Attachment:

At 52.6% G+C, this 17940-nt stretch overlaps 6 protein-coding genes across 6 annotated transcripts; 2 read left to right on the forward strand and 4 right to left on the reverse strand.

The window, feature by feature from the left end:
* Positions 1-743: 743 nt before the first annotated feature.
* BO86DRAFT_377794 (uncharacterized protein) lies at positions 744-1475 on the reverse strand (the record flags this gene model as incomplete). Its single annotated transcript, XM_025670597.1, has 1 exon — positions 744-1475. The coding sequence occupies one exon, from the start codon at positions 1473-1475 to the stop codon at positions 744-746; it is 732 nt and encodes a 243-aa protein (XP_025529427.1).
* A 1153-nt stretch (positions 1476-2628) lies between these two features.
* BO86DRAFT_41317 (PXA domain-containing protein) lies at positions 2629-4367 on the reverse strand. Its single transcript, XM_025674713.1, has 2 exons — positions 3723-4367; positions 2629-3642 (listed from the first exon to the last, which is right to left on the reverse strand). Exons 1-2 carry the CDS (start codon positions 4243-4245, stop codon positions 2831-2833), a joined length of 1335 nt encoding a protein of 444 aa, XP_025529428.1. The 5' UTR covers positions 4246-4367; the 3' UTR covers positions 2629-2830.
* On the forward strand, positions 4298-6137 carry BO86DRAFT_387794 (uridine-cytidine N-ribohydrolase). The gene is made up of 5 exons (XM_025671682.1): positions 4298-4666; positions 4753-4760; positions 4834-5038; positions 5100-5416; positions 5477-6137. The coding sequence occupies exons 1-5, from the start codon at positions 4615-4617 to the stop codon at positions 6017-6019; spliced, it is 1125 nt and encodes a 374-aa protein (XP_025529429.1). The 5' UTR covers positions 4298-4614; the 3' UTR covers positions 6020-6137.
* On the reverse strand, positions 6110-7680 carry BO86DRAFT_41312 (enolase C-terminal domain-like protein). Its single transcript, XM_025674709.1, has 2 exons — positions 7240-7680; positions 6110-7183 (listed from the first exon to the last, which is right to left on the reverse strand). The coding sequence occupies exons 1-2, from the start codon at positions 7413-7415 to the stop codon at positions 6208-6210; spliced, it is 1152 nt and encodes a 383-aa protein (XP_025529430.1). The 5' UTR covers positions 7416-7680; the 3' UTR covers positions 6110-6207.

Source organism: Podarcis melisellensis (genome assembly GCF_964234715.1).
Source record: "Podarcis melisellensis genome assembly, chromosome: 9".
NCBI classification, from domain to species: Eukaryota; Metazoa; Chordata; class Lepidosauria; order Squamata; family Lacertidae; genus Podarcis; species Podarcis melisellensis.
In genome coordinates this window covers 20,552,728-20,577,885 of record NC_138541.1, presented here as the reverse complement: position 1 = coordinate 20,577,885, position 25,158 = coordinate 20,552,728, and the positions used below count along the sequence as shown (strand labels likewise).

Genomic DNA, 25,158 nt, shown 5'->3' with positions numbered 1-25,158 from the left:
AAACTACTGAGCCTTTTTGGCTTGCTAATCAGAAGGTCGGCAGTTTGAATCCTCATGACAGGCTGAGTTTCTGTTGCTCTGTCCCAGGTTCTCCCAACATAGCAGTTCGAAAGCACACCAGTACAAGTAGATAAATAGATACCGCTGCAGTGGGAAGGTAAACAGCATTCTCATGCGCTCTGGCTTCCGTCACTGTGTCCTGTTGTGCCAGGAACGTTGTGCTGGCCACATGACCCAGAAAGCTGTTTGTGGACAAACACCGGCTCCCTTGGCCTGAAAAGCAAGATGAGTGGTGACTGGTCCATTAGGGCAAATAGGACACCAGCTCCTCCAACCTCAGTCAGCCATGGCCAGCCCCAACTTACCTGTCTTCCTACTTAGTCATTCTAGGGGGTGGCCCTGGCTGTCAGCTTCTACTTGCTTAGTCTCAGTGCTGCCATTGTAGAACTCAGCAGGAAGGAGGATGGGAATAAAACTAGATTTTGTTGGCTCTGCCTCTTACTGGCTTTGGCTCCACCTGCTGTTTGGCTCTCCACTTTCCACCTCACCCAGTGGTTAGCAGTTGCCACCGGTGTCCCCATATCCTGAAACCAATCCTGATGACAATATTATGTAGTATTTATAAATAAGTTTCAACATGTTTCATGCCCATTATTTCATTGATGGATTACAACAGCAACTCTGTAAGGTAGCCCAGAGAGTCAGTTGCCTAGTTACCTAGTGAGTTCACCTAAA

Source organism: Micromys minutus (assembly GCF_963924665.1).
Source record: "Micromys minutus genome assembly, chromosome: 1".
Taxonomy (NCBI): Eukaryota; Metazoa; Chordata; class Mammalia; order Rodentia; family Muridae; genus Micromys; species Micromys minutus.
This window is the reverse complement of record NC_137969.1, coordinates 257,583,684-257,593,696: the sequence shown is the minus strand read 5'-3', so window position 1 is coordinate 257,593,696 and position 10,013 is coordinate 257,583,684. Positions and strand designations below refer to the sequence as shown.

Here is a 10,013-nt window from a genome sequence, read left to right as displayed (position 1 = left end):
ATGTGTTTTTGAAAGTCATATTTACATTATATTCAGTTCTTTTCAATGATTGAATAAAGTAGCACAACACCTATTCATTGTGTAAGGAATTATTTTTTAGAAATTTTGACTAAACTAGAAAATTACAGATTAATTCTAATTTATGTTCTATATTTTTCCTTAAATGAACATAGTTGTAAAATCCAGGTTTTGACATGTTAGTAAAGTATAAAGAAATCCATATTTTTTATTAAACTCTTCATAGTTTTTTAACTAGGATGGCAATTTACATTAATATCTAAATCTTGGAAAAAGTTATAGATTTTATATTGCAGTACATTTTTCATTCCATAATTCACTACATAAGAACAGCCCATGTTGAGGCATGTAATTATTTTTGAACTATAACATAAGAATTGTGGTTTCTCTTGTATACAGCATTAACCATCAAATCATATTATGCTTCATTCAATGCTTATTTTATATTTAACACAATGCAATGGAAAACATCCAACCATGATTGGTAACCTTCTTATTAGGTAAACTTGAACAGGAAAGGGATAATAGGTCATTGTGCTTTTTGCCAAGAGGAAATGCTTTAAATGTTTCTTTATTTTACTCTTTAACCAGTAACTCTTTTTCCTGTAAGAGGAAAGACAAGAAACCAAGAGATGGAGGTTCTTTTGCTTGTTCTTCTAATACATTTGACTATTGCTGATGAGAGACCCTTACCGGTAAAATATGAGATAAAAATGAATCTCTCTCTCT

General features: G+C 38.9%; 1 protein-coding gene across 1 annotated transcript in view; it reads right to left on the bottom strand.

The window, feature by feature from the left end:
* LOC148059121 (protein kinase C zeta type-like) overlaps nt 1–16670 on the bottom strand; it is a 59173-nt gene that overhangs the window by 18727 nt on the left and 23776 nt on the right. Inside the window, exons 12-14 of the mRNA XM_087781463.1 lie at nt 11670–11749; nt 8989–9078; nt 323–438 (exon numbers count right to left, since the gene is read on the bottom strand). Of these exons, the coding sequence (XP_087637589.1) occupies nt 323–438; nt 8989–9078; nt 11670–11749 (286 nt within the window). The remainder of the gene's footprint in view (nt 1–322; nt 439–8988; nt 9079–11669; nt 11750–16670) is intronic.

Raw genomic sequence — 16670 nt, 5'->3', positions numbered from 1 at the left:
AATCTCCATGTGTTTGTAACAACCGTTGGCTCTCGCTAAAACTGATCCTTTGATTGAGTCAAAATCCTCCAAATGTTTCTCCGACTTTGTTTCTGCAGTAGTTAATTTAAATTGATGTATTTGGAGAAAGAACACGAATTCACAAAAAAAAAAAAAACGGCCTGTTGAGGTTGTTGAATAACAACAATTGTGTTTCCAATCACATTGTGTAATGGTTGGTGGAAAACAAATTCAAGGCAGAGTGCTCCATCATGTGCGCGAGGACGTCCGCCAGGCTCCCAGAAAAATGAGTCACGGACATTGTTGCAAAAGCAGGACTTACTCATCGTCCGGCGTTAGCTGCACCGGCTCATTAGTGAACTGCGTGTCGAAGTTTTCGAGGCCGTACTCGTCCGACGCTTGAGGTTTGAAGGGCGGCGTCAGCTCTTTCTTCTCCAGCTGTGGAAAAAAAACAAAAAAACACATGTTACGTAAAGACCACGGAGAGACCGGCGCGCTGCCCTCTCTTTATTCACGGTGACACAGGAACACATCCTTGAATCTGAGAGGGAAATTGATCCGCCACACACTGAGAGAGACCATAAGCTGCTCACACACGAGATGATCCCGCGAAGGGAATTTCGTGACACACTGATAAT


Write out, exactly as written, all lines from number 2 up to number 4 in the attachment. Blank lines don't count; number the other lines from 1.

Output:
The window, feature by feature from the left end:
* Positions 1-743: 743 nt before the first annotated feature.
* BO86DRAFT_377794 (uncharacterized protein) lies at positions 744-1475 on the reverse strand (the record flags this gene model as incomplete). Its single annotated transcript, XM_025670597.1, has 1 exon — positions 744-1475. The coding sequence occupies one exon, from the start codon at positions 1473-1475 to the stop codon at positions 744-746; it is 732 nt and encodes a 243-aa protein (XP_025529427.1).